Turkish President Recep Tayyip Erdogan criticized US President Joe Biden on Monday for again characterizing the deaths of 1.5 million Armenians by Ottoman Empire forces as a “genocide,” saying the US leader’s statement was “based on lies and false information.”
In a televised address following a Cabinet meeting, Erdogan challenged Biden to “learn the history” concerning the Armenians, insisted that such statements were “provoking enmity” between the Turkish and Armenian people and maintained that the Armenian people would suffer the most from the “hypocrisy.”
Historians widely view the massacres, deportations and forces marches that began in 1915 in Ottoman Turkey as a genocide. Turkey vehemently rejects the label, conceding that many died in that era, but insisting that the death toll is inflated, that the deaths resulted from civil unrest and that Ottoman Muslims also died.
Biden on Sunday issued a statement commemorating the 107th anniversary of the start of the “Armenian genocide.”
The US president had first used the term “genocide” during last year’s anniversary, fulfilling a campaign promise. Past presidents had avoided that word for decades out of a concern that Turkey – a NATO member – could be offended.
“Statements relating to the Armenian claims … are of no effect to us,” Erdogan said. “This is how we see the statement of the US president, and we do not even find it worth dwelling on because it is all based on lies and false information.”
Biden’s full statement, released Sunday, follows:
“On April 24, 1915, Ottoman authorities arrested Armenian intellectuals and community leaders in Constantinople. Thus began the Armenian genocide–one of the worst mass atrocities of the 20th century. Today, we remember the one and a half million Armenians who were deported, massacred, or marched to their deaths in a campaign of extermination, and mourn the tragic loss of so many lives.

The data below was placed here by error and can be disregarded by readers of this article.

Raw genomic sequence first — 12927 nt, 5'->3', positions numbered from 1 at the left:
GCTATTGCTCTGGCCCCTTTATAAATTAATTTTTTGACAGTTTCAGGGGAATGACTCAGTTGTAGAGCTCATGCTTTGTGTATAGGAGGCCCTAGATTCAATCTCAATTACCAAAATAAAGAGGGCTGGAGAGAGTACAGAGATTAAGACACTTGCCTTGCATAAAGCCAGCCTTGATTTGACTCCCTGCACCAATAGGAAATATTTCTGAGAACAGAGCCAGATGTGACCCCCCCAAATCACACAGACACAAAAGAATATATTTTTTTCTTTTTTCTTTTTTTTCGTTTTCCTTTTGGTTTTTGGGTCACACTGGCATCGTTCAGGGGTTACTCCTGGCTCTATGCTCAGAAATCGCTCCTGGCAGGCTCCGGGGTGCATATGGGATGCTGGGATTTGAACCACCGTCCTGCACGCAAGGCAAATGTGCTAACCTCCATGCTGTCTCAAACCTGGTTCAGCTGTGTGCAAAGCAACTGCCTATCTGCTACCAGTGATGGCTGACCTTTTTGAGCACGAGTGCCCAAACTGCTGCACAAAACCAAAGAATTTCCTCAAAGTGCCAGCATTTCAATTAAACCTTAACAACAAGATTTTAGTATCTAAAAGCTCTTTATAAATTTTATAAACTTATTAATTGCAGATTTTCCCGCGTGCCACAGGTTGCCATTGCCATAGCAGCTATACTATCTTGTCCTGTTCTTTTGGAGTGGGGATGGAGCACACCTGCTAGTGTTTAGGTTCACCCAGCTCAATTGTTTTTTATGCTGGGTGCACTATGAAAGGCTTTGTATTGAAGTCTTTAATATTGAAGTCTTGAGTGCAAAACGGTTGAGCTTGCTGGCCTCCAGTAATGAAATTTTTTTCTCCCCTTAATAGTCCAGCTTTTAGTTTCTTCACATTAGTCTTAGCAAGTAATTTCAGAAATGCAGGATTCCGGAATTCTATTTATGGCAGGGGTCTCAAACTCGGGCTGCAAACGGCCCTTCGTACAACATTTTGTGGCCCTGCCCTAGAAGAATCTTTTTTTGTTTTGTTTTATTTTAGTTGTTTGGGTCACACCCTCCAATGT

As we reflect on the Armenian genocide, we renew our pledge to remain vigilant against the corrosive influence of hate in all its forms. We recommit ourselves to speaking out and stopping atrocities that leave lasting scars on the world. And, as we mourn what was lost during the Meds Yeghern, let us redouble our efforts toward healing and building the better, more peaceful world that we wish for our children. A world where human rights are respected, where the evils of bigotry and intolerance do not mark our daily lives, and where people everywhere are free to pursue their lives in dignity and security.
This is also a moment to reflect on the strength and resiliency of the Armenian people. After enduring a genocide, the Armenian people were determined to rebuild their community and their culture, so often in new homes and new lands, including the United States. Armenian Americans are a vital part of the fabric of the United States. They make our nation stronger and more dynamic, even as they continue to carry with them the tragic knowledge of what their ancestors endured. We recognize their pain and honor their story.
Today, 107 years later, the American people continue to honor all Armenians who perished in the genocide.”